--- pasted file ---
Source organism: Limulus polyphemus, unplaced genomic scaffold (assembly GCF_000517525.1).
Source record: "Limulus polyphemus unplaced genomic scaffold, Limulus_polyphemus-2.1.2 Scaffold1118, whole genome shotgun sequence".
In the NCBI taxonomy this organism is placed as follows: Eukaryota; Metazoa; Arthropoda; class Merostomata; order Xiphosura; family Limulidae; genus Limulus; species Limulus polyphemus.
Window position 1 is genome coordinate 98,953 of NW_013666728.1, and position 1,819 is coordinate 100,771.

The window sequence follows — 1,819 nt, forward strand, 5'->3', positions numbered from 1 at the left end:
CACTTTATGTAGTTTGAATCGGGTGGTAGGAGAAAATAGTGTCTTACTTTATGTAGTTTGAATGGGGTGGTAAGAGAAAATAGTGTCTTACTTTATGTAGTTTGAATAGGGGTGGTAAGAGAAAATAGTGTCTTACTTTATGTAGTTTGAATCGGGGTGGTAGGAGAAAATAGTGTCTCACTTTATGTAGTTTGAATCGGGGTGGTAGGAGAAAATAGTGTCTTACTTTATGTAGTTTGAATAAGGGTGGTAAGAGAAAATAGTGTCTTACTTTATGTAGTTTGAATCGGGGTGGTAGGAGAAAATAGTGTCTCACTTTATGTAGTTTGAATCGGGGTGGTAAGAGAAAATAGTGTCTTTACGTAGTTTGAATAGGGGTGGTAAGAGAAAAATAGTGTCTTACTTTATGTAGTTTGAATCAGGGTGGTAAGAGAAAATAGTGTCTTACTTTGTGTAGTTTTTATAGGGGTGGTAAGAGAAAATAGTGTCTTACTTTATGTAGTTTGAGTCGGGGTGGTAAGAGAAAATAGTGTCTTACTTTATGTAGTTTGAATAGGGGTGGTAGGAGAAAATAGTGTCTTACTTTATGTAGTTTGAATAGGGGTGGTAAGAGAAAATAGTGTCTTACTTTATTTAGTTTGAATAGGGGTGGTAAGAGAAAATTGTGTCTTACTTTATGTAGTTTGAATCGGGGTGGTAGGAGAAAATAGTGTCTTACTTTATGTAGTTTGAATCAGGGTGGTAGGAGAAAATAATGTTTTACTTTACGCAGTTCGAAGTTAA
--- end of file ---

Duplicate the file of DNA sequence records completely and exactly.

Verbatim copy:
Source organism: Limulus polyphemus, unplaced genomic scaffold (assembly GCF_000517525.1).
Source record: "Limulus polyphemus unplaced genomic scaffold, Limulus_polyphemus-2.1.2 Scaffold1118, whole genome shotgun sequence".
In the NCBI taxonomy this organism is placed as follows: Eukaryota; Metazoa; Arthropoda; class Merostomata; order Xiphosura; family Limulidae; genus Limulus; species Limulus polyphemus.
Window position 1 is genome coordinate 98,953 of NW_013666728.1, and position 1,819 is coordinate 100,771.

The window sequence follows — 1,819 nt, forward strand, 5'->3', positions numbered from 1 at the left end:
CACTTTATGTAGTTTGAATCGGGTGGTAGGAGAAAATAGTGTCTTACTTTATGTAGTTTGAATGGGGTGGTAAGAGAAAATAGTGTCTTACTTTATGTAGTTTGAATAGGGGTGGTAAGAGAAAATAGTGTCTTACTTTATGTAGTTTGAATCGGGGTGGTAGGAGAAAATAGTGTCTCACTTTATGTAGTTTGAATCGGGGTGGTAGGAGAAAATAGTGTCTTACTTTATGTAGTTTGAATAAGGGTGGTAAGAGAAAATAGTGTCTTACTTTATGTAGTTTGAATCGGGGTGGTAGGAGAAAATAGTGTCTCACTTTATGTAGTTTGAATCGGGGTGGTAAGAGAAAATAGTGTCTTTACGTAGTTTGAATAGGGGTGGTAAGAGAAAAATAGTGTCTTACTTTATGTAGTTTGAATCAGGGTGGTAAGAGAAAATAGTGTCTTACTTTGTGTAGTTTTTATAGGGGTGGTAAGAGAAAATAGTGTCTTACTTTATGTAGTTTGAGTCGGGGTGGTAAGAGAAAATAGTGTCTTACTTTATGTAGTTTGAATAGGGGTGGTAGGAGAAAATAGTGTCTTACTTTATGTAGTTTGAATAGGGGTGGTAAGAGAAAATAGTGTCTTACTTTATTTAGTTTGAATAGGGGTGGTAAGAGAAAATTGTGTCTTACTTTATGTAGTTTGAATCGGGGTGGTAGGAGAAAATAGTGTCTTACTTTATGTAGTTTGAATCAGGGTGGTAGGAGAAAATAATGTTTTACTTTACGCAGTTCGAAGTTAA